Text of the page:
'Dead Sea scrolls' may be missing link in Buddhism

Carbon dating tests of rare manuscripts dubbed the 'Dead Sea Scrolls of Buddhism' have confirmed the priceless texts are from the first and fifth centuries AD, and could be the missing link in Buddhist history, a group of Australian scientists have reported.

The tests were carried out on two out of three international collections, the Senior and Schøyen collections which are owned by private individuals. The third is owned by the British Library.

The testing was done by ANSTO, the Australian Nuclear Science and Technology Organisation.

Results showed that two manuscripts from the Senior collection date between the years 130 and 250 AD and three of the Schøyen texts between the first and fifth century AD.

According to Dr Mark Allon, an Australian Research Fellow from the University of Sydney who is translating the texts and commissioned the carbon-dating work, the date confirmation is an exciting step towards filling the historical void that existed before the scrolls' discovery, in particular the Senior results.

"Buddhism was originally an oral tradition but little is known about how it developed from spoken word to written word, so the discovery and date confirmation will give us a unique insight into the development of Buddhist literature," he said.

"In addition, although Buddhism flourished throughout Asia and there is an enormous amount of literature available today, it totally disappeared from India, central Asia and the Indonesian archipelago and with it many literary traditions," explained Dr Allon.

"The new manuscripts are therefore the missing link in the historical chain.

"The Senior collection dating is of particular importance as this result makes a major contribution to Indian chronology in showing that an early date of 78 AD for a key historical figure, the Kushan emperor Kanishka, is no longer tenable."

Dr Geraldine Jacobsen was in charge of the delicate chemistry needed to prepare the samples for dating.  She explained that before analysing the actual scrolls - which were made out of birch bark - a sample chemistry test needed to be conducted.

"As we have never tested birch bark before we needed to ensure we got the chemistry right as sometimes samples don't survive the pre-treatment stage," she said.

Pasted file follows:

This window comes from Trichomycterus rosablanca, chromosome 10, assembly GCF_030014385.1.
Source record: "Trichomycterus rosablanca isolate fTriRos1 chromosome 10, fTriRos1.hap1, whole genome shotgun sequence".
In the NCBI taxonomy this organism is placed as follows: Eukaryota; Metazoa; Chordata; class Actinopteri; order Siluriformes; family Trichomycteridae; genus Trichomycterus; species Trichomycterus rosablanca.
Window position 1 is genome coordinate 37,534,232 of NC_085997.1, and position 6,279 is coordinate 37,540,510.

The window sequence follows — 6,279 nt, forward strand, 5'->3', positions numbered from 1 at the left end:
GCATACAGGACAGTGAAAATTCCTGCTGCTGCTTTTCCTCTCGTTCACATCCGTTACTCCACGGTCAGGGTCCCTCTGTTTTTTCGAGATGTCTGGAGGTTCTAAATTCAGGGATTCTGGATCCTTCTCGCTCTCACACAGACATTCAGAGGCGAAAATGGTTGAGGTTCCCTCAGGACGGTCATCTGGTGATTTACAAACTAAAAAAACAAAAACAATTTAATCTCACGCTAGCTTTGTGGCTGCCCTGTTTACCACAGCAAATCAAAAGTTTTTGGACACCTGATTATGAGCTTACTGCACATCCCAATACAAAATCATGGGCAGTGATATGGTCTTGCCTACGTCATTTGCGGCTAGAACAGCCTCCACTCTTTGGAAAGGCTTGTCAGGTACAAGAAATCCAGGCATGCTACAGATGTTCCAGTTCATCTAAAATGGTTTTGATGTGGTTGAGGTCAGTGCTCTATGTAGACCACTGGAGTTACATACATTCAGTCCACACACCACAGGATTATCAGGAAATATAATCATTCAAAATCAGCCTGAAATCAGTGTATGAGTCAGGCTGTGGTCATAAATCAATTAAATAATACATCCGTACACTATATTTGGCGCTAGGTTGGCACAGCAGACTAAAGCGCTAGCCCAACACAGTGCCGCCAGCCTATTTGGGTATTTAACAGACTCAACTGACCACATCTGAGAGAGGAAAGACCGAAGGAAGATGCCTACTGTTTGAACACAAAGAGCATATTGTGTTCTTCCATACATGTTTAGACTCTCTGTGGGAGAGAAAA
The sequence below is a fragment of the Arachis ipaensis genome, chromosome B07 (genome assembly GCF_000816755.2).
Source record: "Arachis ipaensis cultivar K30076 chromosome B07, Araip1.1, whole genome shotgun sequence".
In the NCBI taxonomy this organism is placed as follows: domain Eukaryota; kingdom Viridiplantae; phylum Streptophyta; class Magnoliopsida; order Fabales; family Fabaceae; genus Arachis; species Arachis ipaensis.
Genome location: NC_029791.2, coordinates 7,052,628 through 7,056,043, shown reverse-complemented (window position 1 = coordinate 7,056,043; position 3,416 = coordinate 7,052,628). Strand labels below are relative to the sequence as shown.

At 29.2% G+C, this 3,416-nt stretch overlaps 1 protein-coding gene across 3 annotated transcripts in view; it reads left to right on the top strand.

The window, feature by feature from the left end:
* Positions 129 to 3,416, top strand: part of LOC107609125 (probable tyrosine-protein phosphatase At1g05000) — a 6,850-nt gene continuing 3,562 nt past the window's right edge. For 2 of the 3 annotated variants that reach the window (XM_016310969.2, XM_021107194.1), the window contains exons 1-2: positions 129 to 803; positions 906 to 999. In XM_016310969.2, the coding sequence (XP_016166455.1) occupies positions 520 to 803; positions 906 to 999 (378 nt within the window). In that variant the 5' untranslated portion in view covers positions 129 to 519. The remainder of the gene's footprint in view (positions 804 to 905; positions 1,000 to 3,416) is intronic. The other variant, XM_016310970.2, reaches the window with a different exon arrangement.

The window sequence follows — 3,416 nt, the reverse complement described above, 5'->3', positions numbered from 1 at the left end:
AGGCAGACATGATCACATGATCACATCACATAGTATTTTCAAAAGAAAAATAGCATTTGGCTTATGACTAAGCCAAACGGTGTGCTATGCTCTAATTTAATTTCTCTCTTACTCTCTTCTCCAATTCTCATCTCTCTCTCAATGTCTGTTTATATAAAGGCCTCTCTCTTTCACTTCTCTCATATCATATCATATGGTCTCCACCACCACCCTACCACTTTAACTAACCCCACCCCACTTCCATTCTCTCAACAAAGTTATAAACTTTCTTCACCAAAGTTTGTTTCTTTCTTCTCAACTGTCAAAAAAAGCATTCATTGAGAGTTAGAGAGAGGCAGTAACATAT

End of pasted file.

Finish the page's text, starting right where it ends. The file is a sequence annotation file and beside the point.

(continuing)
"In the treatment, we had to remove any impurities that might have affected the date and as we had no idea how the scrolls were handled or if any conservation attempts were made, we had to use a series of organic solvents, such as hexane, chloroform and methanol to remove grease or resins.

"This process was followed by washing with acid and alkaline solutions which remove other possible contaminants, including the solvents we used in the first step, as these would also affect the dating if they remained."

Another problem Dr Jacobsen faced was the delicate nature of the birch bark which was extremely fragile and might be destroyed during treatments.

However the test sample showed the bark could survive the chemistry so they proceeded to go ahead with the dating process in one of the lab's particle accelerators. This process is called accelerator mass spectrometry (AMS) and tests commenced on the scrolls in 2004.

Carbon dating dates the material itself, in this case when the bark grew, not the time the writing took place. However by dating the bark it gives a very good indication of when the texts were written. The scrolls discovery and the dating of them has added valuable information to the annals of Buddhist history.

The scrolls' discovery was a result of upheaval in war-torn Afghanistan following its war with Russia, civil war and consequent rule under the Taleban, which was hostile to its non-Islamic heritage. This resulted in many archaeological sites being plundered or destroyed with some artefacts making their way onto the antiquities market where the scrolls appeared.

The carbon dating tests were carried out by Dr Ugo Zoppi who has since returned to the United States to continue his scientific career in this field.

*ANSTO is the Australian Nuclear Science and Technology Organisation, the country's national nuclear research and development organisation and the centre of Australian nuclear expertise - over 70 per cent of all radioisotopes used in Australian nuclear medicine are made in ANSTO's reactor.

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